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Hello! This is my first time posting here, though I've been reading through posts for the past few days, mostly researching. I'm really, really interested in getting a doberman puppy, and have been trying to read up as much as I can on this breed. A couple family members have this breed, as well as one of my dearest friends, and they fully and whole-heartedly stand by it, and have really drawn me in.

The problem is, I have two small dogs. A toy poodle, and a chihuahua. Both are very well mannered dogs, very well socialized and are used to being around larger dogs.

My friends and family tell me that dobermans (dobermen?) raised around small animals/children typically do very well around them.

But, likewise, I've read the negatives, that dobies tend to have high prey drive and see little dogs as chew toys (or rag dolls) rather then packmates. That they tend to be better as an only dog (although all the actual owners I've talked to/read about have multiple dogs and they do just fine).

My question is, is the risk truly greater then usual with a dobie w/ small dogs, as opposed to say, a gsd or lab or whatever w/ small dogs? I've always been a firm believer that it's how you raise, socialize, and treat an animal that determines their temperment and behavior, and not the breed.

What sort of signs do you look for in a puppy when you're looking for one that will likely have low prey-drive?

Please help! My heart is set on one of these beautiful dogs, but I want to do what's best for everyone involved.
 

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If either one of the dogs you have now are male then get a female. Get your puppy from a reputable breeder. Dobermans can get along with other dogs very harmoniously.

Maybe you could consider a rescue Dobe that you already know loves other dogs??

Lisa
 
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Hi & welcome. Good for you for doing your research first.

Porsche has been raised around cats, my friends Shih tzu's, and my parents Fox Hound and Beagle. If anything she is the most gentle out of all of them, the Shih Tzu's of my friends being the worst.

It all depends how the dog is socialized. Socialized doesn't just include people, it includes all animals.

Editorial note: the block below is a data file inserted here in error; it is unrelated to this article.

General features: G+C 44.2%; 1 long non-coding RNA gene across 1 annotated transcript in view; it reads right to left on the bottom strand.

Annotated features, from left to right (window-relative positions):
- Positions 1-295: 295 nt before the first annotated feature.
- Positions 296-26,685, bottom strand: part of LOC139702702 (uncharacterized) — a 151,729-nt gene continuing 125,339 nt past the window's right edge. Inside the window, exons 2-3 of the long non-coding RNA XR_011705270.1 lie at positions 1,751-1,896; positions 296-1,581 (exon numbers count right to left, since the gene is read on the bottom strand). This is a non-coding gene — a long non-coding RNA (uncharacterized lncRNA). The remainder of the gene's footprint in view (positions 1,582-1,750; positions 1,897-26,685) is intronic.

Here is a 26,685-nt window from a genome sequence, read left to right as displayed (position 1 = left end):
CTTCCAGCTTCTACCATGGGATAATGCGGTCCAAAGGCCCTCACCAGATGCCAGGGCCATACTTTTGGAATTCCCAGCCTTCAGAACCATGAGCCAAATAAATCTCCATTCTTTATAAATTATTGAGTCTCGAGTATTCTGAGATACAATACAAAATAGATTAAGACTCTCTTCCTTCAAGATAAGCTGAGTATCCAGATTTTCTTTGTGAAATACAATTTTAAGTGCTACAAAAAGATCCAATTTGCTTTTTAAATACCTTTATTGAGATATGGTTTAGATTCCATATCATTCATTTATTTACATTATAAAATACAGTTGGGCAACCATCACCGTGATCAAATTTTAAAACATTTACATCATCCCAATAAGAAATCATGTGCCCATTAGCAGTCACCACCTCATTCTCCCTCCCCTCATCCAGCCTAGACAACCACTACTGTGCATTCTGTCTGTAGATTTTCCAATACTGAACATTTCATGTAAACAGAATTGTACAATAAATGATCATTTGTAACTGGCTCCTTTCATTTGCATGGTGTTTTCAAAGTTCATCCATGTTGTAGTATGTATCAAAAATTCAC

Like Sheezbusy said, get the dog from a reputable breeder, search the boards for good and bad experiences and go see the dogs before buying, see if they are being raised with the family or in a kennel type set up.

At the end of the day, you get what you put into it.

Good Luck,

Shaun
 

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Reputable breeders will know their lines best. You are right some are prey monsters and even with a lot of training instincts will kick in. Try and find some of the more mellow show lines and you will be fine.

My female grew up with a little dog and was fine for the most part. But my little dog didn't run around a lot because she was older. I have a cat also and with my male it's a constant battle. If the cat moves so does Cash. Inside the house he is o.k. with the cat, if they are outside I believe Cash would kill him if given the chance.

Training will start the minute your puppy meets your other two. Be consistent and I believe you shouldn't have any problems. But I would probably stay away from some of the higher drive lines.
 
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my pup is almost 8 mo, and he does chase the cats, but doesn't hurt them, ones he catches them, he noses them till they scratch and walks away. With little dogs he's pretty good, when I take him to the dog park he always wants to be with the littler ones, and plays gently with them, when they've had enough they bark and he backs off. My babysitter has a 4yr old male and he is good with cats and dogs as well, and of course great with kids too. Some is temperament and some is training, best of luck to you!!
 

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Dobes and Small Animals

My pup lives with four cats. He does like to pester them, but it's all in trying to get them to play. He is also good around little dogs, which he doesn't live with, but does see in obedience class, friends' houses, etc.

That said, the dometstic bunny that's been loose in the neighborhood - I don't think he just wants to play with it.
 

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There are a couple of stories on here of accidental damage done to small dogs by housemate Dobermans. JennieATX posted about her chi and Doberman. Her Dobe accidentally broke her chi's leg very badly. It can be risky with very small dogs, even if you have a well-socialized, low prey drive dog. Accidents happen, and Dobermans do play rough. If you decide to go ahead, I would plan to never leave the dogs unsupervised, and to possibly plan to seriously limit play time. In Jennie's case, I don't think it was even a play session when the break occurred. Small dogs are just a lot more fragile.